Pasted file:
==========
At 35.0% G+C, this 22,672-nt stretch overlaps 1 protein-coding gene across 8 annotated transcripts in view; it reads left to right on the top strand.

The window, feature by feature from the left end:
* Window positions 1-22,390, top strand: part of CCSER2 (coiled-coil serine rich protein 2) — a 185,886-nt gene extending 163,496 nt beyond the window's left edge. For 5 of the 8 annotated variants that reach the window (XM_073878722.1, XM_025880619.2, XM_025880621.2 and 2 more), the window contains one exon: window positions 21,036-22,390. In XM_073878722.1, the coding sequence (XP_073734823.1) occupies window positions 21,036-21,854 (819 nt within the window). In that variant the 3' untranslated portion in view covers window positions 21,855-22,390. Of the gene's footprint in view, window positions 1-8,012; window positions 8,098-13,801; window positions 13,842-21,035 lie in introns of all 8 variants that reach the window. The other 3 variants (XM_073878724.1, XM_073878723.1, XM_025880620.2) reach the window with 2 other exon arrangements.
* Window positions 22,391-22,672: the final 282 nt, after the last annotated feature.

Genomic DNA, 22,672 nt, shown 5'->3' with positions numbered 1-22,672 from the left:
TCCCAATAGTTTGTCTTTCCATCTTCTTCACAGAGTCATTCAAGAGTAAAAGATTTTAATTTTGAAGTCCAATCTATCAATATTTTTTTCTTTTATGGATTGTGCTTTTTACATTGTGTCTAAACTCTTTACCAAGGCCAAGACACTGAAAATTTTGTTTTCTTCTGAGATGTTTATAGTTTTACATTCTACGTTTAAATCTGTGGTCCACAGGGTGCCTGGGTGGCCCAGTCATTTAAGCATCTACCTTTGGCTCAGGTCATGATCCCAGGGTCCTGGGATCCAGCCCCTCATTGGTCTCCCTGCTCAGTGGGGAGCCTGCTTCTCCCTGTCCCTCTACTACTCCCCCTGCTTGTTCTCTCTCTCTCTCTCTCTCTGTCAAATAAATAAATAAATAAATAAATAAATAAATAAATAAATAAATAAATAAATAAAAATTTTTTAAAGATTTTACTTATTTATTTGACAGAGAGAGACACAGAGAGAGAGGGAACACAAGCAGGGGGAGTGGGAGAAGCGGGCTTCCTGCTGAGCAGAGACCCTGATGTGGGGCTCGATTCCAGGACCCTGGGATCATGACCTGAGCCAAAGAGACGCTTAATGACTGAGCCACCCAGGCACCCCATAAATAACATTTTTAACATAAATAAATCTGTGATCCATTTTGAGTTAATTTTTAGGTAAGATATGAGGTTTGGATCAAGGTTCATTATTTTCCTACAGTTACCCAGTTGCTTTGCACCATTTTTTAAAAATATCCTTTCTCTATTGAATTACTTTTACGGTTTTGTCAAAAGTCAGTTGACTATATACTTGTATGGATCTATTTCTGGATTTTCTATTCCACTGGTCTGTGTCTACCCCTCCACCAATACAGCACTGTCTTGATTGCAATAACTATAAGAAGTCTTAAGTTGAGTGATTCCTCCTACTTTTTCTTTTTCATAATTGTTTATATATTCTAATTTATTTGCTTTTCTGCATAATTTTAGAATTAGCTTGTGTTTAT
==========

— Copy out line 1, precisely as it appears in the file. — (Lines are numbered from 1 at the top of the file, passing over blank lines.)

At 35.0% G+C, this 22,672-nt stretch overlaps 1 protein-coding gene across 8 annotated transcripts in view; it reads left to right on the top strand.